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A House subcommittee voted to kill the Internet. Did you notice?

Posted in the database on Thursday, April 13th, 2006 @ 19:16:46 MST (1356 views)
by mparent7777    Live Journal  

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I reported on this last week without comment. Six evil Dems voted for the bill. http://www.publicknowledge.org/node/179 . It's kill or be killed for us. Time to act. Make a start here.

Telecom reform moves forward

House panel OKs measure favored by phone companies

- Tom Abate, Chronicle Staff Writer
Thursday, April 6, 2006

A House subcommittee handed phone companies a victory Wednesday by voting 27-4 to advance a bill that would make it easier for them to deliver television service over the Internet and clearing the way for all Internet carriers to charge more for speedier delivery.

The lopsided vote was a defeat for Internet and technology firms like Google and Microsoft, which had hoped to amend the bill to enforce a principle called network neutrality and preserve the status quo under which all Internet traffic is treated equally.

Earlier in the day, the subcommittee voted 23-8 to reject an amendment by Rep. Ed Markey, D-Mass., that would have inserted specific language designed to enforce network neutrality and prevent the feared creation of fast and slow lanes on the Internet.

Markey said his amendment was necessary to protect the "Internet as an engine of innovation" and ensure that new services had an equal chance to sprout.

Instead, the committee adopted compromise provisions, accepted by the bill's chief sponsor, Rep. Joe Barton, R-Texas, authorizing the Federal Communications Commission to investigate violations of network neutrality and levy fines of up to $500,000 on a case-by-case basis.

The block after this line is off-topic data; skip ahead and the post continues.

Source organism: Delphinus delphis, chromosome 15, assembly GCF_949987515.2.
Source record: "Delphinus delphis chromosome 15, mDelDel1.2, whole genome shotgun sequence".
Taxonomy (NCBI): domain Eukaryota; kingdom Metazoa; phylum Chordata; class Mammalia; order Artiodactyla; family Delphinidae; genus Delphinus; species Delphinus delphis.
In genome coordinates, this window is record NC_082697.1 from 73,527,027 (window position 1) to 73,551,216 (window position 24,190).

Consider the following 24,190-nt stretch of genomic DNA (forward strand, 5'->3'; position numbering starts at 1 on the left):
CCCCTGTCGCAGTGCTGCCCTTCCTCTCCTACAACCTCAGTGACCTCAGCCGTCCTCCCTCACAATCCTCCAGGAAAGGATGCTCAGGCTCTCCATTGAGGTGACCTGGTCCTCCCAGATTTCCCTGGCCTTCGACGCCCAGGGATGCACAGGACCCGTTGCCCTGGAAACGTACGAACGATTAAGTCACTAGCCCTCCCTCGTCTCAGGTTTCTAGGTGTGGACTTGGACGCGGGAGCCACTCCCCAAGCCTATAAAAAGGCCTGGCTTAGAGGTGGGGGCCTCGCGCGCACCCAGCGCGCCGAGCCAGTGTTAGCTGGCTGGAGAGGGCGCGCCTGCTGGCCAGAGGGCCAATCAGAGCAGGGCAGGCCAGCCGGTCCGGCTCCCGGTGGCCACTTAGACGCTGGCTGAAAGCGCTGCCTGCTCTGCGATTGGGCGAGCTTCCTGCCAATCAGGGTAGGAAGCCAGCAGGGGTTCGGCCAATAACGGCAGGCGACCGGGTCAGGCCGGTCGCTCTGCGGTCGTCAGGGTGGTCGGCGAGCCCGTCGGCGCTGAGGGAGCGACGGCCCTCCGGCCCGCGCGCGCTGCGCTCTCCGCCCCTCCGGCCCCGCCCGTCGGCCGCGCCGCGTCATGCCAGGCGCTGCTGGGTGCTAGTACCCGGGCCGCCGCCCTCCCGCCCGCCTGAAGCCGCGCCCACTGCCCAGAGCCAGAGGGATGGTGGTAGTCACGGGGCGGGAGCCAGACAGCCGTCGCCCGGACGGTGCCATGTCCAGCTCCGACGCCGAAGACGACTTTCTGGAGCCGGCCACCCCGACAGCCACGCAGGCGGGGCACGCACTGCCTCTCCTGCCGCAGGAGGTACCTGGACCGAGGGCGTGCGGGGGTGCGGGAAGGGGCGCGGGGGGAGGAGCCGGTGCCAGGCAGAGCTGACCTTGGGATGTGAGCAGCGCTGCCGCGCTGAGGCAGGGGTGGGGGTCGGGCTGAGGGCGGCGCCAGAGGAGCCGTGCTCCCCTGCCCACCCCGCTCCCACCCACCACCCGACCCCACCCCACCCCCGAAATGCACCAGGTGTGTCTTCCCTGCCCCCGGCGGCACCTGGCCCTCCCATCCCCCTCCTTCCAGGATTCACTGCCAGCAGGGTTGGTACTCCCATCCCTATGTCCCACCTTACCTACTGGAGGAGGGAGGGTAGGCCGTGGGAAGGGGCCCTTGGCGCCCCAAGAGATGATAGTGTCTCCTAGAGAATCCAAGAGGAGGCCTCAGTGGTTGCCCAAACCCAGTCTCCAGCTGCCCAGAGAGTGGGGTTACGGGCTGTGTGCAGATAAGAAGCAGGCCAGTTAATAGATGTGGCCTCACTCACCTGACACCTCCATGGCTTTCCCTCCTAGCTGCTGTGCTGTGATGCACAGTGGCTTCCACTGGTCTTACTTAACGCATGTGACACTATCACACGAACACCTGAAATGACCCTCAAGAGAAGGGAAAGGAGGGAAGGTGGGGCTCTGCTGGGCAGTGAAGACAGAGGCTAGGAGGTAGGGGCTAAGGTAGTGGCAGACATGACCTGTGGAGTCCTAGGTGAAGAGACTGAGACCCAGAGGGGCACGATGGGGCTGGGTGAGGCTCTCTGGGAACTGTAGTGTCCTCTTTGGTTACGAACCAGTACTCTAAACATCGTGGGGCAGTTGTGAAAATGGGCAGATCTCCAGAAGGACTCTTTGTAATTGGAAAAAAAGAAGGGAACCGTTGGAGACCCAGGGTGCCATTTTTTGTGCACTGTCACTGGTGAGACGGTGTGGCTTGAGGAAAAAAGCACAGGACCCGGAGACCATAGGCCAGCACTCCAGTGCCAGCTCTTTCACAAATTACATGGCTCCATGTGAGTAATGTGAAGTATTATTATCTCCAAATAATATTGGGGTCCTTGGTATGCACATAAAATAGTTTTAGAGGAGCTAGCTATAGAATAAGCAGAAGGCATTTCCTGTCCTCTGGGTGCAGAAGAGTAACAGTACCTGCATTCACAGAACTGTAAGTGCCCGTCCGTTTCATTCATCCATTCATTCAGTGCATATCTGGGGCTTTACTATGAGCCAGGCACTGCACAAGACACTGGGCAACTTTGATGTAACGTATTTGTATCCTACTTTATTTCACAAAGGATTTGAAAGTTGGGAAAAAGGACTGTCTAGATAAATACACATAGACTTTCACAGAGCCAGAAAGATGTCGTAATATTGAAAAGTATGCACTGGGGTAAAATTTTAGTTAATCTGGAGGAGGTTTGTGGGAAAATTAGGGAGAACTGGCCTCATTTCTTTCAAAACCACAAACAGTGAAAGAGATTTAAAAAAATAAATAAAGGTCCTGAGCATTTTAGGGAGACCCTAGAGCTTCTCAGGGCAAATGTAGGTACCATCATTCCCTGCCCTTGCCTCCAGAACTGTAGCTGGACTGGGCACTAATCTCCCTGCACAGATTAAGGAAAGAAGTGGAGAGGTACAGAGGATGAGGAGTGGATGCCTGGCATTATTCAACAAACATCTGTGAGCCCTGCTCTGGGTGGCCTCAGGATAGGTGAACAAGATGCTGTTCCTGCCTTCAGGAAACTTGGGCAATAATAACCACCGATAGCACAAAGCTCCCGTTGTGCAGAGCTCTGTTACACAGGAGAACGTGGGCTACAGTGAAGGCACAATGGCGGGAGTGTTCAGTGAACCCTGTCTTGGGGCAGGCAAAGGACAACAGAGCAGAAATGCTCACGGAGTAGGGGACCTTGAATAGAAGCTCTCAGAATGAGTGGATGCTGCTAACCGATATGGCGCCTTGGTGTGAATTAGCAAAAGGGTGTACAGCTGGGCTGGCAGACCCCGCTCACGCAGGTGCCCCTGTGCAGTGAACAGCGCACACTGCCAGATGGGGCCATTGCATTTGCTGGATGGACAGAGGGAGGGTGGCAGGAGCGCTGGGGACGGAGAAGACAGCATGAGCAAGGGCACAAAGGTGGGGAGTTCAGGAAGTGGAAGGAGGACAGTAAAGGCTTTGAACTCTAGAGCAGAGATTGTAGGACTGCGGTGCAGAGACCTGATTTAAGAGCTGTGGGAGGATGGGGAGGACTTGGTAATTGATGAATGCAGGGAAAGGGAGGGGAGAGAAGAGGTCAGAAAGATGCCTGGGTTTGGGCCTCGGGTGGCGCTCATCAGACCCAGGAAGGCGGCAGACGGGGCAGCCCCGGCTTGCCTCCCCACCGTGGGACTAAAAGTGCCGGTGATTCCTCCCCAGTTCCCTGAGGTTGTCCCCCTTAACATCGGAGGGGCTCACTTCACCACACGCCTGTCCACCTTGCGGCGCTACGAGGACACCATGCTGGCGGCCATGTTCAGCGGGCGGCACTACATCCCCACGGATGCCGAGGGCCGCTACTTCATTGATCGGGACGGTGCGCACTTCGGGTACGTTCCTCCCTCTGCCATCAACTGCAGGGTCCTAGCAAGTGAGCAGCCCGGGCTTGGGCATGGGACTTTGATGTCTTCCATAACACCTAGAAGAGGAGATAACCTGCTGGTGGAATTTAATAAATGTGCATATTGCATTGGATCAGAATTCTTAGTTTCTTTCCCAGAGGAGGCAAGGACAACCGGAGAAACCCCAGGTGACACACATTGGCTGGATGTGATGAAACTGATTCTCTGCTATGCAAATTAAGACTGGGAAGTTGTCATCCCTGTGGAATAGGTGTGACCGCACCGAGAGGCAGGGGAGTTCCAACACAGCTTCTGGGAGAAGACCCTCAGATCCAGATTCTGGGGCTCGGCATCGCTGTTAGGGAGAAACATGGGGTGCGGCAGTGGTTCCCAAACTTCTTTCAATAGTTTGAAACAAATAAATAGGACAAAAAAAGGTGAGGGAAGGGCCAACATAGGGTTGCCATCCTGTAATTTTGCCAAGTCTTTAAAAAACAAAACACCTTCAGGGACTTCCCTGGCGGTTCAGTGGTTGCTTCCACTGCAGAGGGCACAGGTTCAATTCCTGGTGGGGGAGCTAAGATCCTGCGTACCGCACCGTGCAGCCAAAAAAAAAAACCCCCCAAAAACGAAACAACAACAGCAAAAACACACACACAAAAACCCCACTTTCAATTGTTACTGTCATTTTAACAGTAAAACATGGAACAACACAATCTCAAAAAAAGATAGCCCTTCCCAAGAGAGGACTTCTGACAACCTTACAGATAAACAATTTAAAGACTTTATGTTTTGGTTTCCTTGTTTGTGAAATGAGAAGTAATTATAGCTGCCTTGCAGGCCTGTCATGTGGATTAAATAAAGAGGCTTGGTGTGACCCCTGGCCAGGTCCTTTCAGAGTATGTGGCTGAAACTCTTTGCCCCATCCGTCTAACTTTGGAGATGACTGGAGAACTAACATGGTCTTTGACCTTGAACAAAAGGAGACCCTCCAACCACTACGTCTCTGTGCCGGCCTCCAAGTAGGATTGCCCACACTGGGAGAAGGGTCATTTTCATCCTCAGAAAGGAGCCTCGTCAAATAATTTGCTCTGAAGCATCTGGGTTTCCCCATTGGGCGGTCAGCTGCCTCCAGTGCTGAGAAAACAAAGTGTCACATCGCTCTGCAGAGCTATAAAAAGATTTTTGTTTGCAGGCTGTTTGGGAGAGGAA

Supporters painted defeat of Markey's net neutrality amendment in bleak terms.

"Members from both sides of the aisle endorsed a plan which will permit cable and phone companies to construct 'pay as you surf, pay as you post' toll booths for the Internet," said Jeff Chester, executive director of the Center for Digital Democracy in Washington.

But Sonia Arrison, director of technology studies for the Pacific Research Institute in San Francisco, dismissed concerns that the proposed bill would lead to a two-tiered Internet.

"There's plenty of competition,'' Arrison said. "The market will take care of it."

Largely overlooked in a debate dominated by net neutrality are provisions in the proposed legislation that would allow broadband providers, notably big phone companies, to obtain a national license to deliver television service, and exempt them from having to negotiate with cities for licenses.

According to the proposed legislation, once a broadband carrier started delivering TV in a given area, local cable companies -- which must get municipal licenses -- would be eligible for a national license in that area.

Wednesday's subcommittee vote on the bill, the Communications Opportunity, Promotion and Enhancement Act of 2006, sends it on to the House Energy and Commerce Committee. That committee is chaired by Barton. Action is expected the week of April 24.

E-mail Tom Abate at tabate@sfchronicle.com.



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